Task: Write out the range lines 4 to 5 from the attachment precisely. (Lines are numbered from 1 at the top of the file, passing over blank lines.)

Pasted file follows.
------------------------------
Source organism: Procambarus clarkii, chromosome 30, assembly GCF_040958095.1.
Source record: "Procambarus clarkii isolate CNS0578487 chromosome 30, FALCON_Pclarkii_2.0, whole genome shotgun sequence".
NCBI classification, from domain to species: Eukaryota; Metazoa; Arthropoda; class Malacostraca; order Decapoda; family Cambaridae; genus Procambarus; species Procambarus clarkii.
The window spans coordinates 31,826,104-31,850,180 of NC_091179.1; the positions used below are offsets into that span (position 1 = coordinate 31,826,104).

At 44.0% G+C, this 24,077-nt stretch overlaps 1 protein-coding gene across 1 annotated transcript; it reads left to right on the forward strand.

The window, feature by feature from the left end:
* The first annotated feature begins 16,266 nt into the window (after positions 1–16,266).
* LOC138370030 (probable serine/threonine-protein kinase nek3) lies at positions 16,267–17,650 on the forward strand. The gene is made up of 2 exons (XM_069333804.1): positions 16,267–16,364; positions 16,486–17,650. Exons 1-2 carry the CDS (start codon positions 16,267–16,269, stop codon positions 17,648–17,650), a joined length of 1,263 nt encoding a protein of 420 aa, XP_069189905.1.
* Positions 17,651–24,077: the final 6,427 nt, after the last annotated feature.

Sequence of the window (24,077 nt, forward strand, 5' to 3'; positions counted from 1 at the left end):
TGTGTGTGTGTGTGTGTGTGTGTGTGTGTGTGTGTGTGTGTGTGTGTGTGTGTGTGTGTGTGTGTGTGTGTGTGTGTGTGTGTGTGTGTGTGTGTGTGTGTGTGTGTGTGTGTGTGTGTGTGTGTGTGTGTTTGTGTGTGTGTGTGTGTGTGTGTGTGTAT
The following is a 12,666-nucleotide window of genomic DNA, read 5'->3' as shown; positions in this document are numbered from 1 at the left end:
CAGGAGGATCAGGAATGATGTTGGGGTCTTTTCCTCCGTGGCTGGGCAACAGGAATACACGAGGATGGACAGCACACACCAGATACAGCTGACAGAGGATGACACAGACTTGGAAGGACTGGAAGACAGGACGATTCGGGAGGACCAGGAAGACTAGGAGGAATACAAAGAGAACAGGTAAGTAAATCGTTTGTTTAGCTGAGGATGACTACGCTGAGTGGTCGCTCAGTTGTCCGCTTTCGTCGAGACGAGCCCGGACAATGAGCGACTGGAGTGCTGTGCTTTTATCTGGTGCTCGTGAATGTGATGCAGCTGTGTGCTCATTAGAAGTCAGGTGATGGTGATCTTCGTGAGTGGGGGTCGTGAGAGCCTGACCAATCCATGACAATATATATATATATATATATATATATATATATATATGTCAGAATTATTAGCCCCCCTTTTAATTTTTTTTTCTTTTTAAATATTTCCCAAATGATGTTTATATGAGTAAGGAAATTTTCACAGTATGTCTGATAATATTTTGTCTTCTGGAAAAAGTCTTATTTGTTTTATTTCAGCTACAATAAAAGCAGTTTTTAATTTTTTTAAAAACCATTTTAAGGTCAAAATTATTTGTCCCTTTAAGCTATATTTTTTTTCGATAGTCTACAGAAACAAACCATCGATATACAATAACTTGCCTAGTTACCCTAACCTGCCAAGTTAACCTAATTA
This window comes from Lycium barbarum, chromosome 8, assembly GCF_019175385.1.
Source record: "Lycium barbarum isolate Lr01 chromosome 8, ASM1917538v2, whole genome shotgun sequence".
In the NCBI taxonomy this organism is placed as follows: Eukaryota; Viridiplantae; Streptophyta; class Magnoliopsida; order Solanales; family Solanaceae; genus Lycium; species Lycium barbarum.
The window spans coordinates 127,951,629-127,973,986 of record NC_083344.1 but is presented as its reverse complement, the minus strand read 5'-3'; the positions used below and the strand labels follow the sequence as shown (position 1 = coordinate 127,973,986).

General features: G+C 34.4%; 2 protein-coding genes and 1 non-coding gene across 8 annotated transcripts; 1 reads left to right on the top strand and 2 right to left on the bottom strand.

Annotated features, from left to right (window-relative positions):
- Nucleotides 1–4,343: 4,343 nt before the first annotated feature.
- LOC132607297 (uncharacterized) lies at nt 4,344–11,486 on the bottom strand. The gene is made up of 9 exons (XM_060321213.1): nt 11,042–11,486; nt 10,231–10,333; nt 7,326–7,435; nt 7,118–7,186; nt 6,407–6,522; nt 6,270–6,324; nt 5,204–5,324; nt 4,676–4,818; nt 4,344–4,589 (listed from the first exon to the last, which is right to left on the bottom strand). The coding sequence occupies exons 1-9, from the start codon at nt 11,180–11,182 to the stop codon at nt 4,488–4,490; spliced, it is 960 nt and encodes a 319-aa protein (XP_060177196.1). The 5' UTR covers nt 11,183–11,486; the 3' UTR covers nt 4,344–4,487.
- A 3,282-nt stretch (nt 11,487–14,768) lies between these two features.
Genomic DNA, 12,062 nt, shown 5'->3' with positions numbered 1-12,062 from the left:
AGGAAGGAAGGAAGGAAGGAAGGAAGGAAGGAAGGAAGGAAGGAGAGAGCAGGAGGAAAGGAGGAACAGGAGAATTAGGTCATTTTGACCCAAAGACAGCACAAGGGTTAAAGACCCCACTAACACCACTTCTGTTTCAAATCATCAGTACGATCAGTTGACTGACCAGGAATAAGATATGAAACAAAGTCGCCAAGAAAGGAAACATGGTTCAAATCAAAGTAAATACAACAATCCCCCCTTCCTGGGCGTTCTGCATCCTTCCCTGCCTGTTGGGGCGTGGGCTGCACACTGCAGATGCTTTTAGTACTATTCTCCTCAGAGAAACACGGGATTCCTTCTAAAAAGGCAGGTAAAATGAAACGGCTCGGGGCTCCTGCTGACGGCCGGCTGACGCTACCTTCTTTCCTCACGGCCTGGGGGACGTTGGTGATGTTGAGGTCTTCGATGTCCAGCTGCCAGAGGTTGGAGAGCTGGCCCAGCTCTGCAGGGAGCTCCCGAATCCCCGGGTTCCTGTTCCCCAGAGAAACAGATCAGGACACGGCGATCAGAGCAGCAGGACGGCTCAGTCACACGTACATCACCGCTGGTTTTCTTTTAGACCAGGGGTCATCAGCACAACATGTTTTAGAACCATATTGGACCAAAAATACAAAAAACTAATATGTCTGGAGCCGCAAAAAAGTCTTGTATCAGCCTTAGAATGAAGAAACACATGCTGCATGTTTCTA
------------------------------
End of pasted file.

The window spans coordinates 31,826,104-31,850,180 of NC_091179.1; the positions used below are offsets into that span (position 1 = coordinate 31,826,104).

At 44.0% G+C, this 24,077-nt stretch overlaps 1 protein-coding gene across 1 annotated transcript; it reads left to right on the forward strand.